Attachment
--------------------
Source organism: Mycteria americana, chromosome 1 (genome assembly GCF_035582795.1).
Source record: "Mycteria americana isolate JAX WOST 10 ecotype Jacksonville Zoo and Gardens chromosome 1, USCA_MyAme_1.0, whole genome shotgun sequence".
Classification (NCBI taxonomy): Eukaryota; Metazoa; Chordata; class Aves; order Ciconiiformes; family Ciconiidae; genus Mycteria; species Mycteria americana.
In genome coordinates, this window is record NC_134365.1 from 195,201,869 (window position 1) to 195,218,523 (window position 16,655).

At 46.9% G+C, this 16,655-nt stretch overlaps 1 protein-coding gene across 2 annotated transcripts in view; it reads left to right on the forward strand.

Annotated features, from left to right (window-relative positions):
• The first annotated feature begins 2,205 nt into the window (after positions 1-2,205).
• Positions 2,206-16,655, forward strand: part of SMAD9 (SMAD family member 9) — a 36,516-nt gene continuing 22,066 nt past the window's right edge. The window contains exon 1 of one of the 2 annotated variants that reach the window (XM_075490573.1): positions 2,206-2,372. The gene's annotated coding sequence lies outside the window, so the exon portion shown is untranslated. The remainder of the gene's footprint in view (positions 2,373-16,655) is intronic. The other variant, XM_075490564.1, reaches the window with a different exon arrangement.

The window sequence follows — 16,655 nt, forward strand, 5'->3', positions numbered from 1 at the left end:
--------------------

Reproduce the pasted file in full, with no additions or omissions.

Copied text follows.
Source organism: Mycteria americana, chromosome 1 (genome assembly GCF_035582795.1).
Source record: "Mycteria americana isolate JAX WOST 10 ecotype Jacksonville Zoo and Gardens chromosome 1, USCA_MyAme_1.0, whole genome shotgun sequence".
Classification (NCBI taxonomy): Eukaryota; Metazoa; Chordata; class Aves; order Ciconiiformes; family Ciconiidae; genus Mycteria; species Mycteria americana.
In genome coordinates, this window is record NC_134365.1 from 195,201,869 (window position 1) to 195,218,523 (window position 16,655).

At 46.9% G+C, this 16,655-nt stretch overlaps 1 protein-coding gene across 2 annotated transcripts in view; it reads left to right on the forward strand.

Annotated features, from left to right (window-relative positions):
• The first annotated feature begins 2,205 nt into the window (after positions 1-2,205).
• Positions 2,206-16,655, forward strand: part of SMAD9 (SMAD family member 9) — a 36,516-nt gene continuing 22,066 nt past the window's right edge. The window contains exon 1 of one of the 2 annotated variants that reach the window (XM_075490573.1): positions 2,206-2,372. The gene's annotated coding sequence lies outside the window, so the exon portion shown is untranslated. The remainder of the gene's footprint in view (positions 2,373-16,655) is intronic. The other variant, XM_075490564.1, reaches the window with a different exon arrangement.

The window sequence follows — 16,655 nt, forward strand, 5'->3', positions numbered from 1 at the left end: